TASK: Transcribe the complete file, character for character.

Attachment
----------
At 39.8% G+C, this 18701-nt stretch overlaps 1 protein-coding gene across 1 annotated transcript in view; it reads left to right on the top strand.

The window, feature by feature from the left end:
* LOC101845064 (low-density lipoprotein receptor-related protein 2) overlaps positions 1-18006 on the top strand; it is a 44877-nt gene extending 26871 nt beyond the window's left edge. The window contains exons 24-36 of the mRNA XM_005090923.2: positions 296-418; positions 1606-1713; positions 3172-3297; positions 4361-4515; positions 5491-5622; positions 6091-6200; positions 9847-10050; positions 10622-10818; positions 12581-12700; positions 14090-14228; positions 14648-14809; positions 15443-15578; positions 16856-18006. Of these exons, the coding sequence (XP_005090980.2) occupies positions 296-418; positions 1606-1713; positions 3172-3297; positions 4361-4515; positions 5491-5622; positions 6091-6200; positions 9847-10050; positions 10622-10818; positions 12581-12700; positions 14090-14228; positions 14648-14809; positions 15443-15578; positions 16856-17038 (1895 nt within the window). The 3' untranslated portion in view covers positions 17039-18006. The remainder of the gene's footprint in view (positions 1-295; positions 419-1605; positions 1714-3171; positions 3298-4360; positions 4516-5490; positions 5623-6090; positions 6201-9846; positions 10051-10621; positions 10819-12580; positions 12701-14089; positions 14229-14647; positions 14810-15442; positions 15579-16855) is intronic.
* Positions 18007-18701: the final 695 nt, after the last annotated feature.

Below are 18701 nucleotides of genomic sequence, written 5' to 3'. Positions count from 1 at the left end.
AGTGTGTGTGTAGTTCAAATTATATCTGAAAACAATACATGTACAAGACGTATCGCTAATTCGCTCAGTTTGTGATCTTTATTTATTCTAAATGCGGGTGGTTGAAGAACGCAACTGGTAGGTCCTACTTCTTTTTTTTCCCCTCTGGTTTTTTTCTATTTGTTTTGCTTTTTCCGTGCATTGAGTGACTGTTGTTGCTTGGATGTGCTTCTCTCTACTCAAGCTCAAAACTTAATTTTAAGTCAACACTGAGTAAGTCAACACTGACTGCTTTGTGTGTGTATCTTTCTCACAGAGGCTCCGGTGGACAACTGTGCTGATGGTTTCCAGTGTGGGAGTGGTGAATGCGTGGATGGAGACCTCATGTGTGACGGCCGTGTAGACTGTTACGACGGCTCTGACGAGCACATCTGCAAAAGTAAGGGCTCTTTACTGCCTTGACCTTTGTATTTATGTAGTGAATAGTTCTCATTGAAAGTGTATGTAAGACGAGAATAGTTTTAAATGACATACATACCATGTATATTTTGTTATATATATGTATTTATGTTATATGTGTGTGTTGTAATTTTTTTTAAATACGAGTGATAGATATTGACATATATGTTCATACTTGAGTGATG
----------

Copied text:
At 39.8% G+C, this 18701-nt stretch overlaps 1 protein-coding gene across 1 annotated transcript in view; it reads left to right on the top strand.

The window, feature by feature from the left end:
* LOC101845064 (low-density lipoprotein receptor-related protein 2) overlaps positions 1-18006 on the top strand; it is a 44877-nt gene extending 26871 nt beyond the window's left edge. The window contains exons 24-36 of the mRNA XM_005090923.2: positions 296-418; positions 1606-1713; positions 3172-3297; positions 4361-4515; positions 5491-5622; positions 6091-6200; positions 9847-10050; positions 10622-10818; positions 12581-12700; positions 14090-14228; positions 14648-14809; positions 15443-15578; positions 16856-18006. Of these exons, the coding sequence (XP_005090980.2) occupies positions 296-418; positions 1606-1713; positions 3172-3297; positions 4361-4515; positions 5491-5622; positions 6091-6200; positions 9847-10050; positions 10622-10818; positions 12581-12700; positions 14090-14228; positions 14648-14809; positions 15443-15578; positions 16856-17038 (1895 nt within the window). The 3' untranslated portion in view covers positions 17039-18006. The remainder of the gene's footprint in view (positions 1-295; positions 419-1605; positions 1714-3171; positions 3298-4360; positions 4516-5490; positions 5623-6090; positions 6201-9846; positions 10051-10621; positions 10819-12580; positions 12701-14089; positions 14229-14647; positions 14810-15442; positions 15579-16855) is intronic.
* Positions 18007-18701: the final 695 nt, after the last annotated feature.

Below are 18701 nucleotides of genomic sequence, written 5' to 3'. Positions count from 1 at the left end.
AGTGTGTGTGTAGTTCAAATTATATCTGAAAACAATACATGTACAAGACGTATCGCTAATTCGCTCAGTTTGTGATCTTTATTTATTCTAAATGCGGGTGGTTGAAGAACGCAACTGGTAGGTCCTACTTCTTTTTTTTCCCCTCTGGTTTTTTTCTATTTGTTTTGCTTTTTCCGTGCATTGAGTGACTGTTGTTGCTTGGATGTGCTTCTCTCTACTCAAGCTCAAAACTTAATTTTAAGTCAACACTGAGTAAGTCAACACTGACTGCTTTGTGTGTGTATCTTTCTCACAGAGGCTCCGGTGGACAACTGTGCTGATGGTTTCCAGTGTGGGAGTGGTGAATGCGTGGATGGAGACCTCATGTGTGACGGCCGTGTAGACTGTTACGACGGCTCTGACGAGCACATCTGCAAAAGTAAGGGCTCTTTACTGCCTTGACCTTTGTATTTATGTAGTGAATAGTTCTCATTGAAAGTGTATGTAAGACGAGAATAGTTTTAAATGACATACATACCATGTATATTTTGTTATATATATGTATTTATGTTATATGTGTGTGTTGTAATTTTTTTTAAATACGAGTGATAGATATTGACATATATGTTCATACTTGAGTGATG